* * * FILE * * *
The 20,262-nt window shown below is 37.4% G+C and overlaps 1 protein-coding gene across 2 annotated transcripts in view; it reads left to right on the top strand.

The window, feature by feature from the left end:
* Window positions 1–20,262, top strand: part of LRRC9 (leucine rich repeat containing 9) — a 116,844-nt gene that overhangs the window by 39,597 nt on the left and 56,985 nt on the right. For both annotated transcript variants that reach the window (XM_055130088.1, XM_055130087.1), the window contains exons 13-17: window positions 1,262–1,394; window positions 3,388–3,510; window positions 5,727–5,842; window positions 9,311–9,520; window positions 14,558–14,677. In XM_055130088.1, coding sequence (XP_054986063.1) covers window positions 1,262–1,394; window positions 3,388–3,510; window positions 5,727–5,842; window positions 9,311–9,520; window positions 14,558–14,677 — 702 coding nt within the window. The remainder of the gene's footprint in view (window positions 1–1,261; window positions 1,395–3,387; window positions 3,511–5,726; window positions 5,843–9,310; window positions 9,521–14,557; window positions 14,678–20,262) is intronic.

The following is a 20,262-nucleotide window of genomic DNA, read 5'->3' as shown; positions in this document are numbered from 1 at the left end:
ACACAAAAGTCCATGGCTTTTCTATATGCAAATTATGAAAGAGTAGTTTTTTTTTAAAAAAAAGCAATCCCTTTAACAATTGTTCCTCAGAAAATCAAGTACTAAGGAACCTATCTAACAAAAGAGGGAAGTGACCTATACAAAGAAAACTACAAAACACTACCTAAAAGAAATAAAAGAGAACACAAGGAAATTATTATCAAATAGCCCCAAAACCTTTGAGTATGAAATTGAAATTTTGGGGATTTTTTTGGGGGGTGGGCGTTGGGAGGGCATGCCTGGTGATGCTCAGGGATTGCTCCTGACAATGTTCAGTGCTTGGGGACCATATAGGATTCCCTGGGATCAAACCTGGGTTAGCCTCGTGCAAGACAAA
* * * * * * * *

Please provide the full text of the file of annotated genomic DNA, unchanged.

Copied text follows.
The 20,262-nt window shown below is 37.4% G+C and overlaps 1 protein-coding gene across 2 annotated transcripts in view; it reads left to right on the top strand.

The window, feature by feature from the left end:
* Window positions 1–20,262, top strand: part of LRRC9 (leucine rich repeat containing 9) — a 116,844-nt gene that overhangs the window by 39,597 nt on the left and 56,985 nt on the right. For both annotated transcript variants that reach the window (XM_055130088.1, XM_055130087.1), the window contains exons 13-17: window positions 1,262–1,394; window positions 3,388–3,510; window positions 5,727–5,842; window positions 9,311–9,520; window positions 14,558–14,677. In XM_055130088.1, coding sequence (XP_054986063.1) covers window positions 1,262–1,394; window positions 3,388–3,510; window positions 5,727–5,842; window positions 9,311–9,520; window positions 14,558–14,677 — 702 coding nt within the window. The remainder of the gene's footprint in view (window positions 1–1,261; window positions 1,395–3,387; window positions 3,511–5,726; window positions 5,843–9,310; window positions 9,521–14,557; window positions 14,678–20,262) is intronic.

The following is a 20,262-nucleotide window of genomic DNA, read 5'->3' as shown; positions in this document are numbered from 1 at the left end:
ACACAAAAGTCCATGGCTTTTCTATATGCAAATTATGAAAGAGTAGTTTTTTTTTAAAAAAAAGCAATCCCTTTAACAATTGTTCCTCAGAAAATCAAGTACTAAGGAACCTATCTAACAAAAGAGGGAAGTGACCTATACAAAGAAAACTACAAAACACTACCTAAAAGAAATAAAAGAGAACACAAGGAAATTATTATCAAATAGCCCCAAAACCTTTGAGTATGAAATTGAAATTTTGGGGATTTTTTTGGGGGGTGGGCGTTGGGAGGGCATGCCTGGTGATGCTCAGGGATTGCTCCTGACAATGTTCAGTGCTTGGGGACCATATAGGATTCCCTGGGATCAAACCTGGGTTAGCCTCGTGCAAGACAAA